I Fought Back…And Won

Actually, I canI was sacked from my job last October for having MS, preceded by a vicious campaign of bullying and harrassment which almost drove me over the edge. At the same time, I was struggling to cope with my diagnosis and had also just been through Alemtuzumab treatment in the summer.

The day I was sacked,  I went home in shock. I was at my lowest ebb. The drip-drip effect of the bullying had left me sapped of confidence, drained of energy and incapable of any positive thinking. The sacking was the culmination of a truly horrific year. How anyone can bully a person going through a diganosis of MS is beyond me and the cruelty of it still astounds me.

I decided to accept my fate and leave it at that. But then I got angry, then furious. Was I really just going to walk away? Luckily, I still had one tiny scrap of fight left in me and so began a long legal process.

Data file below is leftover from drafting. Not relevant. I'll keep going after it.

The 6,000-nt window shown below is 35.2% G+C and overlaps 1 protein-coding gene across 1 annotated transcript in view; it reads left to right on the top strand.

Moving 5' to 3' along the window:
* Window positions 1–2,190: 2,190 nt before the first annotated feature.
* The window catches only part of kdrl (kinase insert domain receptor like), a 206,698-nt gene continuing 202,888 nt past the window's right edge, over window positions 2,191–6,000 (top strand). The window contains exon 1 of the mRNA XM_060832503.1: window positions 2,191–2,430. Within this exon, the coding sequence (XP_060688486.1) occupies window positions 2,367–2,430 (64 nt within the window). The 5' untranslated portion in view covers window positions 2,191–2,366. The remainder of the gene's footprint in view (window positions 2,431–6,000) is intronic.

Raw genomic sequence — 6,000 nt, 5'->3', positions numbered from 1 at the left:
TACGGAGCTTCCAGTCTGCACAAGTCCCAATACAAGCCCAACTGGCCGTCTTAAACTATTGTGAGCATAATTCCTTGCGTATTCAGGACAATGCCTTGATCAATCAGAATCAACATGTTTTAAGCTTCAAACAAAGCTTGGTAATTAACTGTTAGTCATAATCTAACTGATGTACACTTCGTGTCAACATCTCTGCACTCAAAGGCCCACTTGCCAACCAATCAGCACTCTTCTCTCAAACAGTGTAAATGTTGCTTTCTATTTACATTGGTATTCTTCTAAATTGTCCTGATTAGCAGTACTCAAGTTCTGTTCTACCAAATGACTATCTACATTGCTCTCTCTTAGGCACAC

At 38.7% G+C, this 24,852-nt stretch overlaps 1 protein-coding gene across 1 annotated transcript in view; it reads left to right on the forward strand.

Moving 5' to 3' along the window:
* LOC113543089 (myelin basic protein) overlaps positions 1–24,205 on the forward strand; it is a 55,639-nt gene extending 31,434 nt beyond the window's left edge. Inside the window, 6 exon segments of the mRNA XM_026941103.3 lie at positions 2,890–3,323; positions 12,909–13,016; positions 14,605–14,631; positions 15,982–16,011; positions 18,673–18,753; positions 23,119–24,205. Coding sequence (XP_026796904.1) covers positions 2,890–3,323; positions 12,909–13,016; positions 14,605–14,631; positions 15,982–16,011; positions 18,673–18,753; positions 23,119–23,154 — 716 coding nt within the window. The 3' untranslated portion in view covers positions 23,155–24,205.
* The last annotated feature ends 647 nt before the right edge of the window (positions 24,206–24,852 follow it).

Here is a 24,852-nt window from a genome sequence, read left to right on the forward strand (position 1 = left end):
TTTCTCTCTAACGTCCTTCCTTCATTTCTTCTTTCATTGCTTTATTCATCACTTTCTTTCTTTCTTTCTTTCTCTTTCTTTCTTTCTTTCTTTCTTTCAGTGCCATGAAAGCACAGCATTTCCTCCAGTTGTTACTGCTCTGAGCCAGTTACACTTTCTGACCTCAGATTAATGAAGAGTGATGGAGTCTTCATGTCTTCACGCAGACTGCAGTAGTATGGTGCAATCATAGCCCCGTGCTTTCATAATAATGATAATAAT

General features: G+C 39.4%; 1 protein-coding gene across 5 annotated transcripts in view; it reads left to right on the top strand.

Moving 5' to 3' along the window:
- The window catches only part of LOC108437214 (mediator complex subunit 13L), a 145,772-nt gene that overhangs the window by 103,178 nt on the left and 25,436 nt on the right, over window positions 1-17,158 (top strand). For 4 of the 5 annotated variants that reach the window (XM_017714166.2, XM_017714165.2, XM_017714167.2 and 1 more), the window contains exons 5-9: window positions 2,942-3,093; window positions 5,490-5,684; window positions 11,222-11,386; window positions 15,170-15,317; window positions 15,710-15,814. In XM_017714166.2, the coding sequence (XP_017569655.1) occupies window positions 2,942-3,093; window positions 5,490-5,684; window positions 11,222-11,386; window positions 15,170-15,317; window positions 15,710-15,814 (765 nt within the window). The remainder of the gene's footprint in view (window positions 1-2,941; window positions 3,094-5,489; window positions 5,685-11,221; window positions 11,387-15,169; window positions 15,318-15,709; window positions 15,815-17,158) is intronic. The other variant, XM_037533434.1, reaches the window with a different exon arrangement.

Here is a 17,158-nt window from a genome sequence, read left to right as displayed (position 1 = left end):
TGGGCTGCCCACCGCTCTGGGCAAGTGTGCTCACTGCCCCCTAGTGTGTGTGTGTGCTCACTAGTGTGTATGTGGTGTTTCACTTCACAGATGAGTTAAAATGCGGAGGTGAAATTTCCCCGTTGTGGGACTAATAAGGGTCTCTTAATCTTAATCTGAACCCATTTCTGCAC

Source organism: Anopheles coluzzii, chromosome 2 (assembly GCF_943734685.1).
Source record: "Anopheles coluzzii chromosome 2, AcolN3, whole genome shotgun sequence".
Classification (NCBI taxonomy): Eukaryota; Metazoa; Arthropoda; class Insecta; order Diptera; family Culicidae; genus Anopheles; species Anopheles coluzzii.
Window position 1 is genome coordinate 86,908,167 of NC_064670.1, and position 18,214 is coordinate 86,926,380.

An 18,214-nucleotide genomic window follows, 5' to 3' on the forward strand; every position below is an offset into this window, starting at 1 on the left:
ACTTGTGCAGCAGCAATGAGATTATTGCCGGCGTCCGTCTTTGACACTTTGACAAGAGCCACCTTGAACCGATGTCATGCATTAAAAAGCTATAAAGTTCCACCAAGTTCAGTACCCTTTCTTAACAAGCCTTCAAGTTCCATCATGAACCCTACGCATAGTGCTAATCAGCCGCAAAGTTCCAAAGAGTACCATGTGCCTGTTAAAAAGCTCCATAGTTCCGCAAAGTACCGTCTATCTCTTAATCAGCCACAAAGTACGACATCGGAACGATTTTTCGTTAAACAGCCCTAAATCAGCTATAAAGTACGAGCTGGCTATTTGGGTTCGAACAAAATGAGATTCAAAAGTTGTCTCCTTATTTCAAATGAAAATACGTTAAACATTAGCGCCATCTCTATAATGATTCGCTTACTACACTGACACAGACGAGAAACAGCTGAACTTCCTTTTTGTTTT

I am over the moon to report that I have now won my case. The matter is settled and it is time to move on, with my dignity and pride restored.

Bullying at work can be insidious. It is not always immediately obvious. It can start insignificantly and like an abusive partner, can slowly erode your confidence, your judgement and your rational thinking. When the bullying then escalates, you feel too undermined and isolated to fight back.

Bullying someone with MS (or any other serious illness) is cowardly. The bullying may come from a position of strength, from their status in work, but it is only carried out by weak people who take delight in hurting others who are already in pain.

I have fought a long, exhausting battle and was close to giving up along the way, such was the hold these people still had over me in my mind. It’s only thanks to family, friends, fellow MSers and a fabulous lawyer that I got to this point.

If you are in the same position I was, don’t accept it. You are worth more than that. Keep notes of every incident no matter how small, every date. Surround yourself  with a strong network and most importantly, realise that it is not your fault.

It’s a beautiful feeling to wake up every morning knowing I am no longer bullied. I am a worthy person and I will go on to better things. As they say, success is the best revenge.